Seed, Sprout, Pumpkin, Pie
from the National Geographic Kids series
By Jill Esbaum
There have been plenty of fall weekends this October, and several more to go, where families can go pumpkin picking.
Kids love to forage in fields for the “perfect pumpkin.” And, for each child, this perfectness will, in their minds, vary from the tiny to the titanic.
And, along with corn maizes and the onset of kid friendly “agra-entertainment”, is the ability post or pre pumpkin pick, to settle down for a quiet moment with a child and perhaps a picture book about this worthy squash called the pumpkin.
If your young reader is loaded with questions such as, “How did my pumpkin grow?”, then this book from the National Geographic Kids Series, is a fine start for the youngest among us.
Its simple wording and accompanying bright photos of a pumpkin’s beginnings from seeds tucked into the “sun-warmed earth,” gets this pumpkin lesson off to a grand start.
Pretty soon the young reader is looking at a seed softened into a sprout by spring rains. Next, tangled vines protrude above the dirt and bright yellow flowers allow bees to spread their pollen from flower to flower.
And it’s a small leap to those knobs that form, morphing over time into pumpkins.
Here, at the farm, we saw firsthand how those cool October nights arrived, and those pumpkin vines fairly shriveled, and left in their wake, a veritable plethora of pumpkins.
Your young reader will marvel while turning pumpkin filled pages showing the variety, size, and color of pumpkins that are part of this squash family contingent.
Did you know that they can be green, red, tan, yellow, white, and even blue? Though the ubiquitous orange pumpkin is probably known best by kids, they all are photographed in profusion in Jill Esbaum’s colorful read.
Found in varied sizes, my favorite pumpkin picture in her book are three men, each in a ginormous hollowed out pumpkin, paddling along in the water in their pumpkin boats.
She points out that that, though hollow inside, and full of stringy goo, the seeds of next year’s crop can be found inside.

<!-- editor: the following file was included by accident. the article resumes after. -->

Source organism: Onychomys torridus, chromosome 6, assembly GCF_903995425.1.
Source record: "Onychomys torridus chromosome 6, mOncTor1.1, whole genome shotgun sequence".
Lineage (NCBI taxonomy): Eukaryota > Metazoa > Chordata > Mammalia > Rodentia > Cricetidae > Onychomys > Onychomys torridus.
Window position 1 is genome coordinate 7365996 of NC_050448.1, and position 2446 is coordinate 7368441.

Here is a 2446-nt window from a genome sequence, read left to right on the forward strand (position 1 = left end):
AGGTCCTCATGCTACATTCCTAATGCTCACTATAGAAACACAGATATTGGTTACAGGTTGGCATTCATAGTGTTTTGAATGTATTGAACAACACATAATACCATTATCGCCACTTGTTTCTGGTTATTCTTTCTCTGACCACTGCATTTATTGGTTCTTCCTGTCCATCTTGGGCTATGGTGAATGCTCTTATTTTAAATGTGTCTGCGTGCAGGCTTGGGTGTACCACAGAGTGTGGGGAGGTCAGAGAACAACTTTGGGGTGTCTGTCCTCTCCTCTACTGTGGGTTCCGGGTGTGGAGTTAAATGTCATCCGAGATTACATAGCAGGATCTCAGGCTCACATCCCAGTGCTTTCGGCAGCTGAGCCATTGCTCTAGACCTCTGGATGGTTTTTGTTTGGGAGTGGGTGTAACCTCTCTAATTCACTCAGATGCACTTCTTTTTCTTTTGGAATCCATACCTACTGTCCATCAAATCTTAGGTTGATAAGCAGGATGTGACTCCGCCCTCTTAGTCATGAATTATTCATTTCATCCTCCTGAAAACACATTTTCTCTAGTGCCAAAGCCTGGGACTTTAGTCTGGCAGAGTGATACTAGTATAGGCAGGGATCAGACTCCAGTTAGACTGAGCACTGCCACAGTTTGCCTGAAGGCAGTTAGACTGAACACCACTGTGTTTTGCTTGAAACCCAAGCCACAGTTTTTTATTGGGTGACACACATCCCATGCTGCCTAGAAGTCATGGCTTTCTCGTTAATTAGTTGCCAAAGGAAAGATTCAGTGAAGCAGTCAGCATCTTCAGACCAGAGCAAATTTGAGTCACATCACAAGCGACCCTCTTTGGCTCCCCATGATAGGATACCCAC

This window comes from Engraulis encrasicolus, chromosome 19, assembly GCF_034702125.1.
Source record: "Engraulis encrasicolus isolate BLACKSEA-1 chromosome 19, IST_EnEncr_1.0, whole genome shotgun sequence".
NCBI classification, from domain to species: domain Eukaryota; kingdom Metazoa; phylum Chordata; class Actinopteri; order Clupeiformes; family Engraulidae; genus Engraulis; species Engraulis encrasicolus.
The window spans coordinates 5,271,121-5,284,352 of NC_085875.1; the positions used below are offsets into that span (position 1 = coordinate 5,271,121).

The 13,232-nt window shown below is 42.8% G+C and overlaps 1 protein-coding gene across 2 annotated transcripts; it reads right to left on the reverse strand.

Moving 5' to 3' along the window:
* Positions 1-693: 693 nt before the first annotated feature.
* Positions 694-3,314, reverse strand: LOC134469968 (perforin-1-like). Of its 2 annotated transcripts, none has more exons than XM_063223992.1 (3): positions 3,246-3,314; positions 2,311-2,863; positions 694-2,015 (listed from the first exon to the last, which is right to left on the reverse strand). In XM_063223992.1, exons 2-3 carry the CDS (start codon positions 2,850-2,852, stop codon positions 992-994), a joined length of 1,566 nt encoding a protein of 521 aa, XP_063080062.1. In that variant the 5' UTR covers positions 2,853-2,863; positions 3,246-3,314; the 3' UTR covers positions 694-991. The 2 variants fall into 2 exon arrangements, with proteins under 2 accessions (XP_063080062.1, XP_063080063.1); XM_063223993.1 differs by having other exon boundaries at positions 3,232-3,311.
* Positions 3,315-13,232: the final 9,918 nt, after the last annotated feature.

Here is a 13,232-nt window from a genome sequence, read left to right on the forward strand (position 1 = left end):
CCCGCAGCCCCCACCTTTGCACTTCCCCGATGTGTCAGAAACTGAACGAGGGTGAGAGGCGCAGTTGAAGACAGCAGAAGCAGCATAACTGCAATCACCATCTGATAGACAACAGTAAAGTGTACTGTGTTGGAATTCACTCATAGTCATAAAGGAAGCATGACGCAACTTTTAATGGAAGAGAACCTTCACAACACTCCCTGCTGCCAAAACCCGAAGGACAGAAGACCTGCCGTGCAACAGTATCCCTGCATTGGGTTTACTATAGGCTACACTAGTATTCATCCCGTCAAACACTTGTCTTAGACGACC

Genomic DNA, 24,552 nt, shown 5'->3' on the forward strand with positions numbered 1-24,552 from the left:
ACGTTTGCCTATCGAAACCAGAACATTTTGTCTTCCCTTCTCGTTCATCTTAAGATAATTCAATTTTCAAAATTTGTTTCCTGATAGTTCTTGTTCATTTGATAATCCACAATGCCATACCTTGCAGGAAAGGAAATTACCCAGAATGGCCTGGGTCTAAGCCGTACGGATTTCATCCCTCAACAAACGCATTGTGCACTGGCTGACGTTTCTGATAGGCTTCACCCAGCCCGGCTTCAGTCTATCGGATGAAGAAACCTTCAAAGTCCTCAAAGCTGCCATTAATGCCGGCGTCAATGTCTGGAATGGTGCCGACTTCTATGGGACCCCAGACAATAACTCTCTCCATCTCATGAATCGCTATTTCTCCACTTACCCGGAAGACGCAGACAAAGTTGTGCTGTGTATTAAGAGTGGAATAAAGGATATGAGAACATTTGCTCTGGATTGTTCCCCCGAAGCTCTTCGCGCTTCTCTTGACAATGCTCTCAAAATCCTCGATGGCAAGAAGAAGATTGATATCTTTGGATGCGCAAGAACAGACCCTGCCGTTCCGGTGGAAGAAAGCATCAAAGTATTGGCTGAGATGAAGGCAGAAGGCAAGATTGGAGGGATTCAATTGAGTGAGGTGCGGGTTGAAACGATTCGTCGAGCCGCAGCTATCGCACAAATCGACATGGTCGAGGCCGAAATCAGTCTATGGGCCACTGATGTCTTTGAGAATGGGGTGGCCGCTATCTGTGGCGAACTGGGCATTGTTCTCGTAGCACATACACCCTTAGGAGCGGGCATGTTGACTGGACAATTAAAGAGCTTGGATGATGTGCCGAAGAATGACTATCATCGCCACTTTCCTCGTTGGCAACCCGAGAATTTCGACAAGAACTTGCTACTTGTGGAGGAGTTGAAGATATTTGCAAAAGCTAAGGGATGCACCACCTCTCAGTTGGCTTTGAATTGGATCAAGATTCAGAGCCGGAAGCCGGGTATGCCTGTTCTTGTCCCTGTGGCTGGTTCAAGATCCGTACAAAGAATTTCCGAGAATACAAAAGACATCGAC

Our family has a tradition when we carve our jack o’ lanterns, that each and every member put their hand inside the carved pumpkins and haul out a handful of the goop for luck. We’ve even mailed a small handful to members that couldn’t be there in person. We’re traditionalists; what more need be said?
And for the purists, and do it “from scratch,” souls, there are the suggestions and pictures of the pies, breads, desserts and soups thatmay emanate from the venerable pumpkin.
Pictures of jolly jack o’ lanterns, with toothy grins, are in evidence, as well as the important note that unused pumpkins may be used to feed animals on a farm, or left in the field to nourish the soil. Many an unwanted pumpkin has nourished our fields. Sniff Sniff.
Provide your young reader with a window into the cycle of the pumpkin and how, if we are careful, nothing is wasted. Instead, this past season’s pumpkins feed the growth cycle next spring as “Seed, Sprout, Pumpkin, Pie” gives a simple and salient homage to the “pumpkin moonshine” in your child’s future.
Turning the pages before or after your trek to the pumpkin field, is well worth a look at this pumpkin info book.
Happy pumpkin hunting!
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